Do Humanlike Machines Deserve Human Rights?

February 2, 2009

Source: Wired

A burning question. Wired’s Daniel Roth asks the important question of what rights robot should have when they reach human levels of sentience. Something to get the philosophers, religious fruitcakes, and robot-rights activists to talk about:

This question is starting to get debated by robot designers and toymakers. With advanced robotics becoming cheaper and more commonplace, the challenge isn’t how we learn to accept robots—but whether we should care when they’re mistreated. And if we start caring about robot ethics, might we then go one insane step further and grant them rights?

Apparently Mr. Roth has already sided with the pro-human forces, mainly because of his dislike for the animatronic Elmo dolls, and a little kool-aid from Fisher-Price’s marketing Veep Gina Sirard:

Elmo on Fire

Keep soul-searching to a minimum and recognize that you’re buying a product, pure and simple. “This is a toy,” Fisher-Price’s Sirard says. “There shouldn’t be any laws about how you use your toys.”

Of course, that’s what corporations, governments, slave owners, and dictators have been saying about people for centuries. They’re only toys now because the technology has not progressed to the point where robotic humanity is possible… but once it does…

THEN WHAT, MEATBOT?
Equal Rights for Robots

To one man, it was an impromptu joke against religious fruitcakes (Click to see the story). Next time, it won’t be a laughing matter.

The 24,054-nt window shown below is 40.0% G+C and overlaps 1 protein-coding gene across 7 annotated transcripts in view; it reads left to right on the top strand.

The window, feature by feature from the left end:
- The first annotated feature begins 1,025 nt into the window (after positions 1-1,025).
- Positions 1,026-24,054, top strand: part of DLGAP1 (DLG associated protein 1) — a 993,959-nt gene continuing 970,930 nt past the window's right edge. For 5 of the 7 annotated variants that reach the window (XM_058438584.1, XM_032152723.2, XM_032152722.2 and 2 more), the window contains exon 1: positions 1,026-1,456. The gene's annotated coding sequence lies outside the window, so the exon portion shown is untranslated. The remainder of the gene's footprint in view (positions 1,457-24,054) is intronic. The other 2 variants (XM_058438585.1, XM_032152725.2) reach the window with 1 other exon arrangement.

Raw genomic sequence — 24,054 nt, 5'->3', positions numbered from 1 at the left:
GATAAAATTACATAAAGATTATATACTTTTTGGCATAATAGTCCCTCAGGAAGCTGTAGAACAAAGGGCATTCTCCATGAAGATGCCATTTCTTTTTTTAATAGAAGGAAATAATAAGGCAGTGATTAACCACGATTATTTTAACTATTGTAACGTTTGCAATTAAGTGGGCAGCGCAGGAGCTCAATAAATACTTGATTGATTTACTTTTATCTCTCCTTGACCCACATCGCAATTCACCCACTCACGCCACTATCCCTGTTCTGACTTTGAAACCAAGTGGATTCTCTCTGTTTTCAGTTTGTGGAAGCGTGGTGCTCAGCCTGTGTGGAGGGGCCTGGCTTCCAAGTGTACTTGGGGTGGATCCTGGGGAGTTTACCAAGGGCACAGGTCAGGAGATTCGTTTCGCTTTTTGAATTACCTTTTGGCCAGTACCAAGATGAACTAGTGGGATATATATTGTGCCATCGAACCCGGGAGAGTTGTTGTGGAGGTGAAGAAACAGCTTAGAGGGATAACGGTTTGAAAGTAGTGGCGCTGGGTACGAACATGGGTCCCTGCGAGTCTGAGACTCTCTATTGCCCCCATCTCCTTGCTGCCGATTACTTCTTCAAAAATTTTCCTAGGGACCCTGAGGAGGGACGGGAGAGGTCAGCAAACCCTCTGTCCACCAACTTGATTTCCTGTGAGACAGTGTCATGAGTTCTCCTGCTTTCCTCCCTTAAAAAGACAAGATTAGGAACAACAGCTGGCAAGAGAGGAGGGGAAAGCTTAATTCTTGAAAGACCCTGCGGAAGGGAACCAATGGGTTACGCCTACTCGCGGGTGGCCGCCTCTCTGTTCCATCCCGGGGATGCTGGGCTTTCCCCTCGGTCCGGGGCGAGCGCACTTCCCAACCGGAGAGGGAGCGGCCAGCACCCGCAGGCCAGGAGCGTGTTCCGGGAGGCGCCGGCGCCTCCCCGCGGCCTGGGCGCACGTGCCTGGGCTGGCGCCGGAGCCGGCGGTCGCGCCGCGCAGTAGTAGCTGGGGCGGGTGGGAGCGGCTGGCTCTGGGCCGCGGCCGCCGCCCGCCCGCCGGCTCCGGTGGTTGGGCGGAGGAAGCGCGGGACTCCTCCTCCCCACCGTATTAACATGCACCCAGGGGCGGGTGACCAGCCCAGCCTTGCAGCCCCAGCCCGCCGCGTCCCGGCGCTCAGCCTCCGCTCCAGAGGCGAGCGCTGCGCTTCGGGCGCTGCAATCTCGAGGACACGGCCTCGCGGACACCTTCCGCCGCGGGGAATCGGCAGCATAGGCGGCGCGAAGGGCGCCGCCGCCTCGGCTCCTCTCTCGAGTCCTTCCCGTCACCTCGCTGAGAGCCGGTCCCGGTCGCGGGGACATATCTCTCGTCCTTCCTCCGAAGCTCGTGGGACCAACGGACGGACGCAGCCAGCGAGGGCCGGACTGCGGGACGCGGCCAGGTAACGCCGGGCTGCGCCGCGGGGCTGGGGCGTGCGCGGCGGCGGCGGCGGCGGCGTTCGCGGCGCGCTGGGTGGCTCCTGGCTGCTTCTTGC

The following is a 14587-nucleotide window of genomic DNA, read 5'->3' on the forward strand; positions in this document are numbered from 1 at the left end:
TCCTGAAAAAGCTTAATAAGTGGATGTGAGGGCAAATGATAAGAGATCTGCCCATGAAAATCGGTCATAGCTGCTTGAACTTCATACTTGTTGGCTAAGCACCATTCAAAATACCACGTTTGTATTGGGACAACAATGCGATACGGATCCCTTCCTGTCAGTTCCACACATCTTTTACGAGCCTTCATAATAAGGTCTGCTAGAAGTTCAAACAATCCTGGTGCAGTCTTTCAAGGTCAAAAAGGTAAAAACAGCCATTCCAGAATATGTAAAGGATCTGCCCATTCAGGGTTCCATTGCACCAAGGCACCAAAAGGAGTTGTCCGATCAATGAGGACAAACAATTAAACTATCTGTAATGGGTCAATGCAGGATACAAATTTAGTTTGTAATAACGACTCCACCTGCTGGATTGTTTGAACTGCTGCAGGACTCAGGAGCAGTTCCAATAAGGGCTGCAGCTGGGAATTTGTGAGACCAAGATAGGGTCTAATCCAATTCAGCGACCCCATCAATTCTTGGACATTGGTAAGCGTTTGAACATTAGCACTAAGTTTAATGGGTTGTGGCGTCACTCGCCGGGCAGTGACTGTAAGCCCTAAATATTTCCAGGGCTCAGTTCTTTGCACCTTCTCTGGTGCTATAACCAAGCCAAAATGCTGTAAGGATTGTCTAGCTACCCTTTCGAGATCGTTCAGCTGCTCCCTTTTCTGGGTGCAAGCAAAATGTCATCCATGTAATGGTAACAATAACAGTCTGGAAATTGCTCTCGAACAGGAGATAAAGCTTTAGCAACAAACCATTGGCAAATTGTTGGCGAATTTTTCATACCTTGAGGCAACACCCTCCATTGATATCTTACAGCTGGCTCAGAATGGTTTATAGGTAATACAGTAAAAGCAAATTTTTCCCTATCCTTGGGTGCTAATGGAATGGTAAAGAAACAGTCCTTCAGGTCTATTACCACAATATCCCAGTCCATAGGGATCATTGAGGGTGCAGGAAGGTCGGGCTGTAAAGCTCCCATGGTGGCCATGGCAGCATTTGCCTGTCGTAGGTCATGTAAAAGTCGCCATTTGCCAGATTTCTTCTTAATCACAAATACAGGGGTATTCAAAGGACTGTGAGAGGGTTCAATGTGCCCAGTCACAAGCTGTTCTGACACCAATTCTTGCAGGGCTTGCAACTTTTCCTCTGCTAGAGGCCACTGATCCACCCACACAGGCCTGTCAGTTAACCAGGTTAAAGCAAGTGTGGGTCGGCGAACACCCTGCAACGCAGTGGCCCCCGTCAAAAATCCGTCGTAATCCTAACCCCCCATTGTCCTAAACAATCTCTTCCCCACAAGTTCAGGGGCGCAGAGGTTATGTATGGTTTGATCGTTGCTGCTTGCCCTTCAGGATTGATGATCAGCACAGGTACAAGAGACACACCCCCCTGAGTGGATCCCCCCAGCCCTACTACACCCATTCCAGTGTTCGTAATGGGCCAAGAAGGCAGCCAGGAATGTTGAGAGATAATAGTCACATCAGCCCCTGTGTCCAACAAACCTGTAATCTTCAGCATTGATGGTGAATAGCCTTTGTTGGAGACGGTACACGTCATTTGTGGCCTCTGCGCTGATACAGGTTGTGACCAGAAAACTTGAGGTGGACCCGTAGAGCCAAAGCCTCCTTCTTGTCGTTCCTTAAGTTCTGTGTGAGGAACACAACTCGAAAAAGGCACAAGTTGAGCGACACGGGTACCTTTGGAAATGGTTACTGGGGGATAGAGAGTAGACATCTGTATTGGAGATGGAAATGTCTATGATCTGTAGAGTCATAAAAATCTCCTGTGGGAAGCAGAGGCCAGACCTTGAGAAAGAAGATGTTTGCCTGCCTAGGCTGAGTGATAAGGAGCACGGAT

Given events in places like Auschwitz, the former Yugoslavia, Guantanamo, and the World Trade Center, I often wonder if humans deserve human rights. Maybe some competition from the machines may snap the species out of narcissistic slumber. Right now is the best time to recognize robot rights… otherwise…

“It sits there looking at me, and I don’t know what it is. This case has dealt with metaphysics, with questions best left to saints and philosophers. I am neither competent, nor qualified, to answer those. I’ve got to make a ruling – to try to speak to the future. Is Data a machine? Yes. Is he the property of Starfleet? No. We’ve all been dancing around the basic issue: does Data have a soul? I don’t know that he has. I don’t know that I have! But I have got to give him the freedom to explore that question himself. It is the ruling of this court that Lieutenant Commander Data has the freedom to choose.”

– Captain Phillipa Louvois (Star Trek: The Next Generation “The Measure of a Man”)

This post has been filed under Rise of the Robots, Essays, News as Cyberpunk by Mr. Roboto.

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